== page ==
For 20 years, Jenilee Whitney has paid the price of picking her own doctor.
She’s visited her chiropractor regularly, and not one of the five insurance companies she’s belonged to has covered his services.
Whitney, who is 59, would like to change that. She supports Initiative 673, also called the patient-choice initiative.
“I have no complaints about the doctors I’ve been referred to,” said Whitney, a Spokane woman who’s worked in nursing all her life. “My concern is that I don’t have the choices to make on my own. I’m referred to a doctor, and that’s the one I must see.”
Initiative 673 would allow people to keep their doctors when they change jobs or health plans, and would require insurance companies to disclose how much premium money goes to actual health care.
The proposal also would make insurance companies open their arms to any provider - from naturopaths to optometrists - who meets certain standards.
Opponents say the proposal would be a nightmare for insurance companies, businesses and the working poor. Health insurance costs would jump, they say, making insurance too costly for many people.
Supporters and opponents alike consider the initiative a referendum on managed care, which tries to blend cost containment with preventive health care.
Opponents say Initiative 673 lobs a hand grenade at managed care plans, which usually contract with a limited number of doctors. Patients can choose from that panel of doctors or pay extra to select their own.
“Sure, there are problems with managed care, but this is not the way to fix them,” said Dan Kirschner, spokesman for the Spokane Chamber of Commerce, which unanimously voted to oppose the measure. “To attack it and destroy it is not the way to fix it.”
Initiative 673 is perhaps the most confusing measure on this year’s ballot. The convoluted title inspires yawns. The initiative is only three paragraphs long, but packed with insurance terminology. Even proponents say the details of the initiative would be worked out after it passes.
Managed care was born in the 1930s, but hit maturity in the 1980s as a cure for runaway health care costs. Since then, critics have accused managed care companies of sacrificing patient care to boost profits.
About 80 percent of American workers in large and medium companies are insured by managed-care companies, which range from tightly managed health maintenance organizations to looser preferred provider organizations.
The rest are in traditional “fee-for-service” plans, blamed for the spiraling health care costs and praised for giving patients choice in doctors.
Teresa Wippel, the initiative’s campaign manager, said the measure wouldn’t eliminate managed care. Health care providers, from chiropractors to optometrists, would have to meet insurance company standards to be included in the plans.
“We’re basically taking managed care and injecting it with choice,” Wippel said.
The proponents, including chiropractors, podiatrists and optometrists, call themselves the Patient Choice Coalition.
“Patients have suffered,” said Timothy Day, a Spokane chiropractor. “People are tired of it. The insurance costs have steadily gone up. Profits have soared. It’s just time to return the health care decisions to the consumer, not the insurance company. We have the tail wagging the dog.”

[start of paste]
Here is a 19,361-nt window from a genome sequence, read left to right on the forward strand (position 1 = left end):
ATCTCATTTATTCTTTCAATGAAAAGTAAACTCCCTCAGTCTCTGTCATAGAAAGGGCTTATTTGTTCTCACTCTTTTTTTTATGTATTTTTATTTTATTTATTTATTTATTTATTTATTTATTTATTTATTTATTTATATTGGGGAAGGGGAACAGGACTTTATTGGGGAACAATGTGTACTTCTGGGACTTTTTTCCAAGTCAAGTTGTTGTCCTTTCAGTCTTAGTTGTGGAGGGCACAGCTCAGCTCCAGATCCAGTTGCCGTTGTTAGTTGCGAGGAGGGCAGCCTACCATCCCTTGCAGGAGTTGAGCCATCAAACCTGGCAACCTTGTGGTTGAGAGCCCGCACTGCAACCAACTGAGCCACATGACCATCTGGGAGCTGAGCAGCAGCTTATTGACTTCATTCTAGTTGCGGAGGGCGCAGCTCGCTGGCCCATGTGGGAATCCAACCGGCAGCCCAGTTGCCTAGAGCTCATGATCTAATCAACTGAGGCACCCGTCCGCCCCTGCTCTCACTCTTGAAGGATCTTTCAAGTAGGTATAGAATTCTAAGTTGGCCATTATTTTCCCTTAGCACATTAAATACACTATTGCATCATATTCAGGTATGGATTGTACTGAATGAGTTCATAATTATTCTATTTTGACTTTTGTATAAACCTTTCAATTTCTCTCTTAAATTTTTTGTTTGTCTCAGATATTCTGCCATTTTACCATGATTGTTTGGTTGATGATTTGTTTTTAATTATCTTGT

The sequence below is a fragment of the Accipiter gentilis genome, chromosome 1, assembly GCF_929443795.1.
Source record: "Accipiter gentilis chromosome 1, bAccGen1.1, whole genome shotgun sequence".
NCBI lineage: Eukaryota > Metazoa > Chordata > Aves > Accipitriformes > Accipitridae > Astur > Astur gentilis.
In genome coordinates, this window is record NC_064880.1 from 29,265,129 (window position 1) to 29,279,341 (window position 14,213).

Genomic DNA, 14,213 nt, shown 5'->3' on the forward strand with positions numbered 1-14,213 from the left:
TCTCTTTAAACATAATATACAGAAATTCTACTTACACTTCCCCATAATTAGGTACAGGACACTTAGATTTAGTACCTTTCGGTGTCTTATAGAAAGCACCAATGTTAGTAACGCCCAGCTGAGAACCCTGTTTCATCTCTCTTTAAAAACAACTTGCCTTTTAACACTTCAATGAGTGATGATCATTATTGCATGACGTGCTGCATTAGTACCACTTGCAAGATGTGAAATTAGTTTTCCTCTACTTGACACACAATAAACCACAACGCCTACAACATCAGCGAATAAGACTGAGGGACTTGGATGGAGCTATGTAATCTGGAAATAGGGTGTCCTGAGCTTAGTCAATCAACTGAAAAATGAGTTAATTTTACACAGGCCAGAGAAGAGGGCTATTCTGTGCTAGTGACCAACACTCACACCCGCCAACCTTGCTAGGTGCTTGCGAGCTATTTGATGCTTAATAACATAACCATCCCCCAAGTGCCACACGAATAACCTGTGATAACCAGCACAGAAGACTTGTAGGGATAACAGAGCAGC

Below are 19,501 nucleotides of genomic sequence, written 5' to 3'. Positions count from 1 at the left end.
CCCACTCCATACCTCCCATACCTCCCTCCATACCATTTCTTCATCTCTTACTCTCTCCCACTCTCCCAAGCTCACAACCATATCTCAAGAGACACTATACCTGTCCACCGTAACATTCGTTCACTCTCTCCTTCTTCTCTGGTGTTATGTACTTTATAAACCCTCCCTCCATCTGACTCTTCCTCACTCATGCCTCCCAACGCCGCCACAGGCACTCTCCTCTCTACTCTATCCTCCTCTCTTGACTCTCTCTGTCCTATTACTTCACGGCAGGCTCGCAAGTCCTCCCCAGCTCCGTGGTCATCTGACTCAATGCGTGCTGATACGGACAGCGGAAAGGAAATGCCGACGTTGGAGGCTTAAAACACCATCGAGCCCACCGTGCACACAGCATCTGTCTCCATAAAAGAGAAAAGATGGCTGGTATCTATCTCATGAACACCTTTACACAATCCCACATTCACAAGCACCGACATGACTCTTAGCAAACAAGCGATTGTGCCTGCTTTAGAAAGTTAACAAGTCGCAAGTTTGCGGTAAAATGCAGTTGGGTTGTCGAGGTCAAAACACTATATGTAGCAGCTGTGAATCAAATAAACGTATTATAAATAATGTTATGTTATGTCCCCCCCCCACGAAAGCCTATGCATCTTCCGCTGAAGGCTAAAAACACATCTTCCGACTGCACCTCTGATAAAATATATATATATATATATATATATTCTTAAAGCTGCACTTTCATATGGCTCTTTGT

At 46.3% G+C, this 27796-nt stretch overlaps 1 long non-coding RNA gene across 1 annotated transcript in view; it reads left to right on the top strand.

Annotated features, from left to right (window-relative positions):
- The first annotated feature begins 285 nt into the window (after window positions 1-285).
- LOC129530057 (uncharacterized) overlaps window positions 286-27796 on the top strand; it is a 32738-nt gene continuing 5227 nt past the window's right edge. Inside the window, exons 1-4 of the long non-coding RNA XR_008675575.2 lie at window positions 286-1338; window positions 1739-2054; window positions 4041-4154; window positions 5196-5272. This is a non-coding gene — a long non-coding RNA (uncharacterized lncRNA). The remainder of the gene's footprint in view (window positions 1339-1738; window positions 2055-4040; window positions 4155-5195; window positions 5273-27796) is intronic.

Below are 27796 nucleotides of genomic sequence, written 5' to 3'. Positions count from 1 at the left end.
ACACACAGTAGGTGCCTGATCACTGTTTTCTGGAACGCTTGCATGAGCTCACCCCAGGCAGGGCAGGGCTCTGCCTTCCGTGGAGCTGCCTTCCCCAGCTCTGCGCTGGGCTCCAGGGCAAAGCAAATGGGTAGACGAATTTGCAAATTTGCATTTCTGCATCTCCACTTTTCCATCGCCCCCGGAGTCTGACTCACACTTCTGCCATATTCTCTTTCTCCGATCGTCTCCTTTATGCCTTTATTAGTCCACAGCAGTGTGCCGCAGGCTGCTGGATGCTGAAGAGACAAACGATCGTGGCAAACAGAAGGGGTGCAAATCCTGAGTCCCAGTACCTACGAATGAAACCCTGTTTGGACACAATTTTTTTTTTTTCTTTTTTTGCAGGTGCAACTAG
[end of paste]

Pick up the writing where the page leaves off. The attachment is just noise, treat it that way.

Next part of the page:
Initiative opponents say the clock can’t be rolled back to the days of house calls and unlimited tests.
Dr. Jack Dutzar, medical director for Group Health Northwest in Spokane, said his company links various providers to prevent diseases such as breast cancer and diabetes.
Health care coverage needs to balance quality, cost and patient access, he said.
“We recognize that choice is important to patients,” Dutzar said. “But choice should be in the context of understanding that if you have total choice, there’s a decrease in quality.”
Opponents say the measure would increase health care costs two ways - by allowing people to keep their doctors even if they switch plans, and by requiring health plans to open their coverage to all willing practitioners.
The group leading the fight against I-673 is called the Coalition for Affordable Healthcare, fueled mostly by managed care companies.
“The taxpayer and consumer and employers and everybody pays big money for this one,” Kirschner said. “The fact is, choice costs money.”
The proposal would increase premiums by about 12 percent, says the anti-673 coalition.
The coalition hired the Arthur Andersen accounting firm to take that figure and analyze how much that increase would actually affect people.
Based on the coalition’s figures, the accounting firm said a single person would pay an extra $195 a year for coverage. A family would pay an extra $546 a year.
“A lot of this is kind of crystal-ball economic forecasting,” admitted Dr. Peter McGough, past-president of the Washington State Medical Association. “But premium costs are getting ready to move up for a whole host of reasons. Essentially what 673 would do is add gasoline to that fire.”
Initiative supporters question the accuracy of the cost predictions. “It’s a very convenient and very scary smoke screen,” Wippel said.
Chiropractors had donated two-thirds of the $373,800 given to the campaign as of Thursday. Most contributions were small, with the 2,454 contributions averaging $152 each.
Only 92 contributions had been made to fight the initiative as of Thursday. But the effort had raised more than $1.6 million, with an average donation of $18,000.
Regence Washington Health gave about $230,000, Blue Cross of Washington and Alaska gave $200,000, Group Health Cooperative gave about $208,000 and PacificCare gave about $178,000.
, DataTimes MEMO: For a summary and the full text of Initiative 673, log on to The Spokesman-Review’s Web site, Virtually Northwest, at www.virtuallyNW.com, and click on “Election Central.”
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